There is a common misconception surrounding parental rights in family disputes that many people who are unfamiliar with the family law system often fall prey to. Parents often assume they have rights when it comes to regulating how much time they spend with their child, as well as decisions involving their child’s health, education and religion. However, this couldn’t be further from the truth.
According to the Family Law Act 1975 (Cth), parents don’t possess any dominant rights when it comes to family law disputes, whereas the rights of the child are the key factor that are taken into consideration in any proceeding. The parents also bear responsibility over the wellbeing of the child and must conform to obligations such as:
- Keeping up with child support payments;
- Conducting themselves in a respectable manner;
- Following court rules and directions; and
- Ensuring their children can enjoy the best relationship possible with both their parents.
Children on the other hand are granted numerous rights that are aimed at protecting their psychological and emotional wellbeing during what is often a very troubling ordeal. They have the right to feel loved and cared for, to feel a sense of security and comfort with their parents and in their home. Ensuring these rights for a child in the midst of a messy separation can be quite challenging for both the Court and the parents’ solicitors. While all good family law practitioners will advise parents to focus on the children, a parents’ sense of good judgement can be clouded by fear and resentment, which can result in an uncomfortable situation for their child.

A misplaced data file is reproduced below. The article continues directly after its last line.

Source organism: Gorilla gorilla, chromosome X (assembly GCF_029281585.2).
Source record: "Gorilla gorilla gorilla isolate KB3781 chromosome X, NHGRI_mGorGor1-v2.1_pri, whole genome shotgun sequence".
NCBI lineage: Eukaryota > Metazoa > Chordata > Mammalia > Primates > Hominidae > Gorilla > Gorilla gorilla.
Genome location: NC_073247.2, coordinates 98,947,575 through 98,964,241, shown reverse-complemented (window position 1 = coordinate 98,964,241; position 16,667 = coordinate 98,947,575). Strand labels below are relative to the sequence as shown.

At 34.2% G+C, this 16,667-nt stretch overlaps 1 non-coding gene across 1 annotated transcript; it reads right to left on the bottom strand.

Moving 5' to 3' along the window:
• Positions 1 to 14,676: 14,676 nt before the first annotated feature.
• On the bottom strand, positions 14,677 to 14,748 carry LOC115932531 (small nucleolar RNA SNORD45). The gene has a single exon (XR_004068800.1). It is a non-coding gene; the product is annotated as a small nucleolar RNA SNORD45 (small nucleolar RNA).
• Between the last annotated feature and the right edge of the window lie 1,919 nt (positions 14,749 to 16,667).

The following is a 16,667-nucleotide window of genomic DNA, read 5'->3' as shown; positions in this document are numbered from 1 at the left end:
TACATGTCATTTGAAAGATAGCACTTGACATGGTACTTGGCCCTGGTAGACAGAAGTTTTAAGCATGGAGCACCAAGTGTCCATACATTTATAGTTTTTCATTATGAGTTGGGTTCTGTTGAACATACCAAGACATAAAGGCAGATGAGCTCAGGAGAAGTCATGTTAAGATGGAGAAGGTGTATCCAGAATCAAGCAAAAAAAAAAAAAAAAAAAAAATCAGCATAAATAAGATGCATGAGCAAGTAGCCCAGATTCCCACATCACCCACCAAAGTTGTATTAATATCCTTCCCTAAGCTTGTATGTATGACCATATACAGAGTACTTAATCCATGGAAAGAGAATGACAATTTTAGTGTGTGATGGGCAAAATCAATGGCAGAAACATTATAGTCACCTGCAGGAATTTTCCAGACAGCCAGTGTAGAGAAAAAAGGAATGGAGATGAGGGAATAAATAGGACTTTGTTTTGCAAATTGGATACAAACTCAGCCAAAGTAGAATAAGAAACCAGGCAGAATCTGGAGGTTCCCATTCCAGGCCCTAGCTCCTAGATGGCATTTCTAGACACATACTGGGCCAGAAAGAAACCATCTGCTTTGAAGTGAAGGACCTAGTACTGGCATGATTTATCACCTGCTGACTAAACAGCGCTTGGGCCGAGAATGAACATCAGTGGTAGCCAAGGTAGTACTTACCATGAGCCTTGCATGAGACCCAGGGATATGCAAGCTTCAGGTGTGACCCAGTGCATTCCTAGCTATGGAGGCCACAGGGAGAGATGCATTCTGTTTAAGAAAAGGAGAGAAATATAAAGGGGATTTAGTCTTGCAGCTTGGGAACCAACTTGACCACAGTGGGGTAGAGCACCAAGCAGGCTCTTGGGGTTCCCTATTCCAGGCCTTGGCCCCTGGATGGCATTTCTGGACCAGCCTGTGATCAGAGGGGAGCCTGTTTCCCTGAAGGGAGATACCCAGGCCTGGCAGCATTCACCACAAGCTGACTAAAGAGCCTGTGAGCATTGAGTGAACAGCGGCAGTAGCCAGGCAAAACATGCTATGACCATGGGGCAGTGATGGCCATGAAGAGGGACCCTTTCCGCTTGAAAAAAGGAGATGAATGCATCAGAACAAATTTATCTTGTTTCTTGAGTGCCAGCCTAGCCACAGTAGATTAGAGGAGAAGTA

This is why taking a step back, examining the situation, and attempting to empathise with the children is an important process to go through. Parents must consider the psychological and emotional impact that their behaviour towards one another can have on their children. At almost any age children can comprehend that their parents are supposed to love each other, and watching them in hostile situations can be both confusing and distressing. The behavior parent’s display in front of their children strongly contributes to a child’s development of their emotional and mental capacity. This is why family law places such responsibilities on the way parents can conduct themselves, and why adhering to their legislative burden is so crucial.
Family and parental disputes can be confronting. Although the idea of seeking help may be difficult, taking action early on and getting help from a family law specialist and/or mental health professional (such as a psychologist or councilor) can have a profound positive effect on how a dispute is carried out and the results it may have.